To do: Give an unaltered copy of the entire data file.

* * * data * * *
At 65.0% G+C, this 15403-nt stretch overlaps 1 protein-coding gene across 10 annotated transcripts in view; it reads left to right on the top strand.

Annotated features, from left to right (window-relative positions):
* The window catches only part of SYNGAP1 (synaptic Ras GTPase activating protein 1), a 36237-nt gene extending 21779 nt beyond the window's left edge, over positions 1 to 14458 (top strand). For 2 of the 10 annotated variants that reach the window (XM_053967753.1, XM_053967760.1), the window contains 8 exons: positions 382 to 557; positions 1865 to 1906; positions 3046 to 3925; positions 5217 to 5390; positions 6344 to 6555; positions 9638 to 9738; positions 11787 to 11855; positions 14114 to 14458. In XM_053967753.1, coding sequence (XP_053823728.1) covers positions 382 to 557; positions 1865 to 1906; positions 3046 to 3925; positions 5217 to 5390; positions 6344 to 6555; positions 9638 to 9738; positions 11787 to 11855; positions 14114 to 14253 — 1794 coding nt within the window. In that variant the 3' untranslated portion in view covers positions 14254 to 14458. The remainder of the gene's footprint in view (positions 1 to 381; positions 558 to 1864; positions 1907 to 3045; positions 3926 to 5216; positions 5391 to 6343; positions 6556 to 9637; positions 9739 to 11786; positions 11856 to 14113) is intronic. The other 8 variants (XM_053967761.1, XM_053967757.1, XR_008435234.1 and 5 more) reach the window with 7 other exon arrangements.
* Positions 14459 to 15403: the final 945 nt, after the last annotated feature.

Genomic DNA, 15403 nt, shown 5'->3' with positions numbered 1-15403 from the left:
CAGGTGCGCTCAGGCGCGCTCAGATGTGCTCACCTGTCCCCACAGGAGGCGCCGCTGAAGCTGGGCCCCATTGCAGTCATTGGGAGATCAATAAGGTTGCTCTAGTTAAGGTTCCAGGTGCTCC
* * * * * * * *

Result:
At 65.0% G+C, this 15403-nt stretch overlaps 1 protein-coding gene across 10 annotated transcripts in view; it reads left to right on the top strand.

Annotated features, from left to right (window-relative positions):
* The window catches only part of SYNGAP1 (synaptic Ras GTPase activating protein 1), a 36237-nt gene extending 21779 nt beyond the window's left edge, over positions 1 to 14458 (top strand). For 2 of the 10 annotated variants that reach the window (XM_053967753.1, XM_053967760.1), the window contains 8 exons: positions 382 to 557; positions 1865 to 1906; positions 3046 to 3925; positions 5217 to 5390; positions 6344 to 6555; positions 9638 to 9738; positions 11787 to 11855; positions 14114 to 14458. In XM_053967753.1, coding sequence (XP_053823728.1) covers positions 382 to 557; positions 1865 to 1906; positions 3046 to 3925; positions 5217 to 5390; positions 6344 to 6555; positions 9638 to 9738; positions 11787 to 11855; positions 14114 to 14253 — 1794 coding nt within the window. In that variant the 3' untranslated portion in view covers positions 14254 to 14458. The remainder of the gene's footprint in view (positions 1 to 381; positions 558 to 1864; positions 1907 to 3045; positions 3926 to 5216; positions 5391 to 6343; positions 6556 to 9637; positions 9739 to 11786; positions 11856 to 14113) is intronic. The other 8 variants (XM_053967761.1, XM_053967757.1, XR_008435234.1 and 5 more) reach the window with 7 other exon arrangements.
* Positions 14459 to 15403: the final 945 nt, after the last annotated feature.

Genomic DNA, 15403 nt, shown 5'->3' with positions numbered 1-15403 from the left:
CAGGTGCGCTCAGGCGCGCTCAGATGTGCTCACCTGTCCCCACAGGAGGCGCCGCTGAAGCTGGGCCCCATTGCAGTCATTGGGAGATCAATAAGGTTGCTCTAGTTAAGGTTCCAGGTGCTCC